A Goldilocks Job Report

January 09, 2023
By Steven Vannelli, CFA in Economy, Markets

As the market continues to rally on Monday, we can’t help but ask ourselves what data nugget might we have missed from last Friday’s data?

Let’s start with the more difficult data: the employment report. On the surface, the report showed a gain of 223,000 jobs, which on the surface is a good showing. But, because hours worked fell by .1 (or .3%), aggregate hours worked fell.

In other words, December was the second month where the amount of aggregate labor input into the economy retreated slightly. To put some numbers to it, a .1 drop in average weekly earnings, when payroll employment is 154 million people and weekly hours averaged 34.3 in the month, equals a DROP of 449k employees. For the sake of simplicity, I am going to ignore the 28k revision to the previous 2 months and the -56k birth/death adjustment. These are relevant, just really rounding errors though compared to the impact of changes in hours worked.

So, while we reported an increase in the number of payroll jobs, we also reported a drop in the aggregate hours index, which is the product of jobs * hours. It fell 10bps last month after falling 20bps in November.

On the same day, we got news that the ISM Services PMI came in well below expectations, falling below the 50 line that demarks expansion and contraction. With the ISM Manufacturing below 50 as well, the easy read is that the US economy is contracting on a monthly sequential basis.

If this is the correct read, it validates the huge move in bonds we saw last Friday. With the economy slowing and wages slowing, this is proof positive the recession is getting closer and bonds should rally as they did. But then, why did stocks rally too?

Could it be that the PMIs are somewhat misleading about what is going on the economy right now? Is it possible that we are seeing the economy hold in there while inflation and wage pressures are falling away. If so, this would indicate a prospective rising level of productivity, which is good for profits and in turn, good for stocks.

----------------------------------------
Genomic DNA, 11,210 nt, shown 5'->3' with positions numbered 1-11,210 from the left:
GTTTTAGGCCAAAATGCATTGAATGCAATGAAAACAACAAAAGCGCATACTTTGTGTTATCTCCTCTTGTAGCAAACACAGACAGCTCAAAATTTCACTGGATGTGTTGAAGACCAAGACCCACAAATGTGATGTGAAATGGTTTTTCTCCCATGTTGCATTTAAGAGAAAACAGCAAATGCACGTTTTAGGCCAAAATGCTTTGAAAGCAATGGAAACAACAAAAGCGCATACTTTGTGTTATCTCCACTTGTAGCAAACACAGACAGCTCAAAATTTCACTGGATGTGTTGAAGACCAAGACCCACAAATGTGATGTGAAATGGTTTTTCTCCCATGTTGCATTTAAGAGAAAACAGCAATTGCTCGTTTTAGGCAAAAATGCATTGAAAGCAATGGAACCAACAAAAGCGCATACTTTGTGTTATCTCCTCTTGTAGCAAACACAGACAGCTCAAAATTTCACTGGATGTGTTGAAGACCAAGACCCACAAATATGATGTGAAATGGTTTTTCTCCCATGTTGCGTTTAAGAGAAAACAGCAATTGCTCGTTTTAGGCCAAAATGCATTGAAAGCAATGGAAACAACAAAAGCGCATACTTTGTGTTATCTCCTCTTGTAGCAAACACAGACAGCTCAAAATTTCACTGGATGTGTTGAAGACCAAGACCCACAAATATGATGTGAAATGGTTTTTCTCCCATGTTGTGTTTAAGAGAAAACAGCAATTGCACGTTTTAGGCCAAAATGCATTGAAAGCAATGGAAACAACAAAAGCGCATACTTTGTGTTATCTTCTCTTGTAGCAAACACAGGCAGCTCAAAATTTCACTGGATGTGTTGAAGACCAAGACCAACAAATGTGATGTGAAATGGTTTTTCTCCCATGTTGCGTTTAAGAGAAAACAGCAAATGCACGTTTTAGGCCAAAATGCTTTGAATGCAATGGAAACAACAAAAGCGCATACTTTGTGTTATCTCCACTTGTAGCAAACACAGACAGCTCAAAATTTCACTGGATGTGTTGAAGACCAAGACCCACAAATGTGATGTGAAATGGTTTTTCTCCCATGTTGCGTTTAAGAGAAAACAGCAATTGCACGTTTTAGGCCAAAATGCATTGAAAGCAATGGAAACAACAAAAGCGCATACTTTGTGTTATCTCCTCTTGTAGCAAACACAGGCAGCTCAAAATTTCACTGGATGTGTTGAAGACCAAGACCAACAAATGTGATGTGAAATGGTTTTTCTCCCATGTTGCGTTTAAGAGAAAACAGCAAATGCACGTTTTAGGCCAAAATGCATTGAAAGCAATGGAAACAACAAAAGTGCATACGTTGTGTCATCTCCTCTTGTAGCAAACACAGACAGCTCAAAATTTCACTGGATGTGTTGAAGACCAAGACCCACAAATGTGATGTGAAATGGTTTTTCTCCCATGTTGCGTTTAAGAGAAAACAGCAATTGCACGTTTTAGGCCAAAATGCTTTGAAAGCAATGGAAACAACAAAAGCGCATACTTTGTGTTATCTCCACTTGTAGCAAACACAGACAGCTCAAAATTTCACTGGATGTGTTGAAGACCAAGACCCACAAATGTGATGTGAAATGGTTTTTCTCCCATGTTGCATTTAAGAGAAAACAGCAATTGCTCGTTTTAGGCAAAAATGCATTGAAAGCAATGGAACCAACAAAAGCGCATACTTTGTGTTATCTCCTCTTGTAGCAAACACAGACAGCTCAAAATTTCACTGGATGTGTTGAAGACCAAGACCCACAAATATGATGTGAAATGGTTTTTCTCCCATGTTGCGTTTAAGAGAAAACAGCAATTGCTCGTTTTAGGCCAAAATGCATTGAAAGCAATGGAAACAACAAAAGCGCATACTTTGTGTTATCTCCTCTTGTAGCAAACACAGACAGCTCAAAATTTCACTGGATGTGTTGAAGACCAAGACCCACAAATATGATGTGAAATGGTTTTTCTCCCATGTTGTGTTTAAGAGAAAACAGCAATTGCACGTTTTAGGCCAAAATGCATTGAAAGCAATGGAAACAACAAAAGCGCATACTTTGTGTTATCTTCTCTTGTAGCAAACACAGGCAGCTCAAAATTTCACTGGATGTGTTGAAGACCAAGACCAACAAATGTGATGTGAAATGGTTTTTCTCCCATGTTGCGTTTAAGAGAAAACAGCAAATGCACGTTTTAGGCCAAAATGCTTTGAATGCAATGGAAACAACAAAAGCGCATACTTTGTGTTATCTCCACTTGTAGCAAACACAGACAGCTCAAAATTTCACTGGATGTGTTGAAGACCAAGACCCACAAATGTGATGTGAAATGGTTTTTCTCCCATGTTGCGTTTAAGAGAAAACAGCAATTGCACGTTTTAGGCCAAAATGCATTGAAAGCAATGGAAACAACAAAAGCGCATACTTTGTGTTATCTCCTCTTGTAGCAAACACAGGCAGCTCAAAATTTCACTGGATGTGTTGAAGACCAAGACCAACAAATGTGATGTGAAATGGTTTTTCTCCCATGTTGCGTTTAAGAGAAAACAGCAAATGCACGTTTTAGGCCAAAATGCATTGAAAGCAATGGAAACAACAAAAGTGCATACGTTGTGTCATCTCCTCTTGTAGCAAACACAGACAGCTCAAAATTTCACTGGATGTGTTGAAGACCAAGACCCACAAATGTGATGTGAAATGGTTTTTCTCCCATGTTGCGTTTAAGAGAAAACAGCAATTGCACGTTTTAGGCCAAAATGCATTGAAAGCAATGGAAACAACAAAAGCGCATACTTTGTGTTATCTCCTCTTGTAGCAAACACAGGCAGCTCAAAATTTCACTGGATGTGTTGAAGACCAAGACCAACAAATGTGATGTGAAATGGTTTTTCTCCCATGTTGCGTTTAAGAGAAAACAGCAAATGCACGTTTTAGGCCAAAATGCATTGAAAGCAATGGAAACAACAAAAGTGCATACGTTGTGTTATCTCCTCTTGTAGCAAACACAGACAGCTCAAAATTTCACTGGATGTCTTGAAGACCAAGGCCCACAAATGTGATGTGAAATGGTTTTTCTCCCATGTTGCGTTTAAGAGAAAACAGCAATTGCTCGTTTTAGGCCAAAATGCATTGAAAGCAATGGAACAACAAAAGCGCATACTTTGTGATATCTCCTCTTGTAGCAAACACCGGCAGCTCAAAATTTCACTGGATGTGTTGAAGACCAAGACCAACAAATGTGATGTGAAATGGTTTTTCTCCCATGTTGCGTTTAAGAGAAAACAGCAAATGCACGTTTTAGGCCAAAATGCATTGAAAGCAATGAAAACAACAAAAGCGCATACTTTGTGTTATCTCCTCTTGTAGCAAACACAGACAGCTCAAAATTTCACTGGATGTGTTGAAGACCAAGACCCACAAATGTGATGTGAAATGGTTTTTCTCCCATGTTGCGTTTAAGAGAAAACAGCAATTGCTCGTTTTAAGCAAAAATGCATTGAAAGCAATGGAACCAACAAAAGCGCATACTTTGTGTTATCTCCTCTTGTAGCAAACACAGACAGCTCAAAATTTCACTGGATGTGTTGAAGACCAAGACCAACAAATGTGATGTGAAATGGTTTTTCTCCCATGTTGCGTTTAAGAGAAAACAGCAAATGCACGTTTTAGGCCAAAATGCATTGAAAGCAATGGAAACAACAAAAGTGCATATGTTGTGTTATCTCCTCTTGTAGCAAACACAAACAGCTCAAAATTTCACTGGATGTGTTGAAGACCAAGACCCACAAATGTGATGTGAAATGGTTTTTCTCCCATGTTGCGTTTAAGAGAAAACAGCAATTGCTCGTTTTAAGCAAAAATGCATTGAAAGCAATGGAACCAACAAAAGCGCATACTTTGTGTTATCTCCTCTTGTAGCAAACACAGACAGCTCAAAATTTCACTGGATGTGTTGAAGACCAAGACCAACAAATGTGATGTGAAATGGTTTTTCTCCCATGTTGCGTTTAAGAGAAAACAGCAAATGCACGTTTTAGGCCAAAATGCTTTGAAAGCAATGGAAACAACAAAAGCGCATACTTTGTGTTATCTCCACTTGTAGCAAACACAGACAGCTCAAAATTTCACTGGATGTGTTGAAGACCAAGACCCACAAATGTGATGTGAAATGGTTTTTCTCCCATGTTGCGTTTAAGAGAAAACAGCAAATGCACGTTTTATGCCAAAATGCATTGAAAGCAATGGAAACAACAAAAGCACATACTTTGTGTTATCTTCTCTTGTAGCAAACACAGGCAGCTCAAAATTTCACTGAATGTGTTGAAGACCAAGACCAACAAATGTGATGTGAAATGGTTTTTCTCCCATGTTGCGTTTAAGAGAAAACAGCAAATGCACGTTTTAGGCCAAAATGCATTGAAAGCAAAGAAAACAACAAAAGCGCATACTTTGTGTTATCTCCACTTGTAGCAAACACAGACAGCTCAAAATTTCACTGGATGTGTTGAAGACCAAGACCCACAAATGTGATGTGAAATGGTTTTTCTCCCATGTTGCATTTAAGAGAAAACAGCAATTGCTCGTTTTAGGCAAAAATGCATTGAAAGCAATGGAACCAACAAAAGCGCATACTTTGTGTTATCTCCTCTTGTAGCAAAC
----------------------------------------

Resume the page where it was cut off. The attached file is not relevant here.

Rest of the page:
In the chart below, I plot aggregate hours against the Atlanta Fed Estimate for 4Q GDP. In the last few months, estimates for fourth quarter GDP has held in the 3.5% range as aggregate hours worked fell slightly.

If this data proves correct for GDP, then it suggests a move higher in productivity. These figures would suggest a productivity level of roughly 3.5%. Average hourly earnings were just under .3% last month, annualized at 3.3%.

At current levels, it suggests growth in unit labor costs of roughly 0%. If these trends persist and productivity holds in the 3% level as wages continue to fade, we could find ourselves in a situation with FALLING unit labor costs later in the year, helping margins. Could this be what the stock market is seeing and driving prices higher? I hate to utter the phrase, but it looks like the stock market may starting to bet on a “goldilocks” scenario of a stable economy, falling inflation and decent corporate earnings. Of note, stocks continue to rally today while bonds are going nowhere.

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